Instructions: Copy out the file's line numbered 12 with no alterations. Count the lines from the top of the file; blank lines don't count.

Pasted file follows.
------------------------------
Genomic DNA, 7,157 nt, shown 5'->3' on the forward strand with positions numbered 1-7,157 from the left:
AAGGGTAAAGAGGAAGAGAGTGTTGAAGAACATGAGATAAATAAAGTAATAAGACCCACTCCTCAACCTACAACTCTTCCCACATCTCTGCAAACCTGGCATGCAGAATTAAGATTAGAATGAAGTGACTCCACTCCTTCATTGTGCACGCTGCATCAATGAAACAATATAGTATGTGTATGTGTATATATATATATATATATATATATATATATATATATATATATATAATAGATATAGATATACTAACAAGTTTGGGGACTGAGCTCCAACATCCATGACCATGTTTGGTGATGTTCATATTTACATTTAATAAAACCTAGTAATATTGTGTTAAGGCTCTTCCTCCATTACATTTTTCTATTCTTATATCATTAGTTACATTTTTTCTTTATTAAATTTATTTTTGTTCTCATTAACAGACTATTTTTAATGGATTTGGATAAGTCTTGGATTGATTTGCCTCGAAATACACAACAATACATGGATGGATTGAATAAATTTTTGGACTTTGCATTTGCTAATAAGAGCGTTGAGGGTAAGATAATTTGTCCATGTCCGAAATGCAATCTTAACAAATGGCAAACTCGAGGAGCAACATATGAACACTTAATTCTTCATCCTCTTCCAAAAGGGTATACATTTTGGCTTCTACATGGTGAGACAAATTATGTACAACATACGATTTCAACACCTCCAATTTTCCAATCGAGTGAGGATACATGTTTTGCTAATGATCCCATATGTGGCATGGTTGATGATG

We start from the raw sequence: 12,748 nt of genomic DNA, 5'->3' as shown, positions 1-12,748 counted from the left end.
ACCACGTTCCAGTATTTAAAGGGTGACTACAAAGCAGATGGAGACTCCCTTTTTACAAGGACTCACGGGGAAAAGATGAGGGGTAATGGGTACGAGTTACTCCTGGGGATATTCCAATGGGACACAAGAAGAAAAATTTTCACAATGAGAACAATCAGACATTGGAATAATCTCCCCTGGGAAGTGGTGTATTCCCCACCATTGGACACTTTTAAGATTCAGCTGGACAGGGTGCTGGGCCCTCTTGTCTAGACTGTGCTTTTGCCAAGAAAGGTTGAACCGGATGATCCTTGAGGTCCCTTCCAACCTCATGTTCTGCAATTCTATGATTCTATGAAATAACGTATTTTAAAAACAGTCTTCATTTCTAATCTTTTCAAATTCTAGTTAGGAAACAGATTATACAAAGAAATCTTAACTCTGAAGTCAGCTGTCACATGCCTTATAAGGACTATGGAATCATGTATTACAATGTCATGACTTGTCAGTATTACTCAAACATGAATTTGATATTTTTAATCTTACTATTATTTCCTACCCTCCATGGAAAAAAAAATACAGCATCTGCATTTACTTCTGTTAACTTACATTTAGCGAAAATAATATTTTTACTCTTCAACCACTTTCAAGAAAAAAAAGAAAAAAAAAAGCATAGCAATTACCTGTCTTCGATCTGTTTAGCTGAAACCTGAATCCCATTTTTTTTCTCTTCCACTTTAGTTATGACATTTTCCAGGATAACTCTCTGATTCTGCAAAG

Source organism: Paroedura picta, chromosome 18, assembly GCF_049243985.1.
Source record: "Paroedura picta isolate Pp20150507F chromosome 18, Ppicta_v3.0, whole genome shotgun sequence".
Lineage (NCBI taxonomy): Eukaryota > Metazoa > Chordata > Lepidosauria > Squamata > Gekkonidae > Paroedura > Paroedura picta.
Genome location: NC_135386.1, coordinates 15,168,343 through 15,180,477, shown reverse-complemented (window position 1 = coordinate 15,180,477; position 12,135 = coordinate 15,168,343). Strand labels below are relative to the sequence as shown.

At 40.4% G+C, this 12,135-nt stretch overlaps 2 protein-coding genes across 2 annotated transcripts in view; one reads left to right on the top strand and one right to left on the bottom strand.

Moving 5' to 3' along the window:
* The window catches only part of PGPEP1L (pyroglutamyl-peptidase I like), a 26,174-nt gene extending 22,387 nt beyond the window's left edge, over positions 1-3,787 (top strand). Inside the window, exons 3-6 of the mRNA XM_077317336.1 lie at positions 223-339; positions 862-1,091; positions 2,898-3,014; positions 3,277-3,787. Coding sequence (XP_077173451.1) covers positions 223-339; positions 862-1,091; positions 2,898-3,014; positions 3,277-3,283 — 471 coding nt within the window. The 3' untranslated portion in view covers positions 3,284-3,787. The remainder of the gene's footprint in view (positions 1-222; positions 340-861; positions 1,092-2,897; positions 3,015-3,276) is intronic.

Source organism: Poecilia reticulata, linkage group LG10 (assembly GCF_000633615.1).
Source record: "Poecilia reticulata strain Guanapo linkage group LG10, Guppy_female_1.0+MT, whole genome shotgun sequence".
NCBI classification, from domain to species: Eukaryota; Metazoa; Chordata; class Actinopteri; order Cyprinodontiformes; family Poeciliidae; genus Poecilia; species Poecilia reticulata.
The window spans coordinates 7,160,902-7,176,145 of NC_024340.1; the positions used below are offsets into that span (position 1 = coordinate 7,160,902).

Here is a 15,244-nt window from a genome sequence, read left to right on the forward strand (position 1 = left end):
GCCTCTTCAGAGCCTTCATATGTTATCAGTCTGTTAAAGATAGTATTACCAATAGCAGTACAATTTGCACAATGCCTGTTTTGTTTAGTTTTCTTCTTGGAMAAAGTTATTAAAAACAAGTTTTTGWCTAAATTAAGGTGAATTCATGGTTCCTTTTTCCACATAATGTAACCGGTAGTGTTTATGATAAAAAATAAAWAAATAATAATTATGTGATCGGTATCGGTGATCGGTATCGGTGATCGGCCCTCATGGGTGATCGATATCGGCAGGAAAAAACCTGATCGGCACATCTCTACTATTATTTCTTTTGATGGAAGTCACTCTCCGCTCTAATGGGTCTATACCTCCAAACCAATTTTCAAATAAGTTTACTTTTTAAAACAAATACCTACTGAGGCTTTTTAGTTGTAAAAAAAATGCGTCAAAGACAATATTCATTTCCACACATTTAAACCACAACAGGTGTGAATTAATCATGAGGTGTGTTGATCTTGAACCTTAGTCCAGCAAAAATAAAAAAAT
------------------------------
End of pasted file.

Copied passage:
Source organism: Poecilia reticulata, linkage group LG10 (assembly GCF_000633615.1).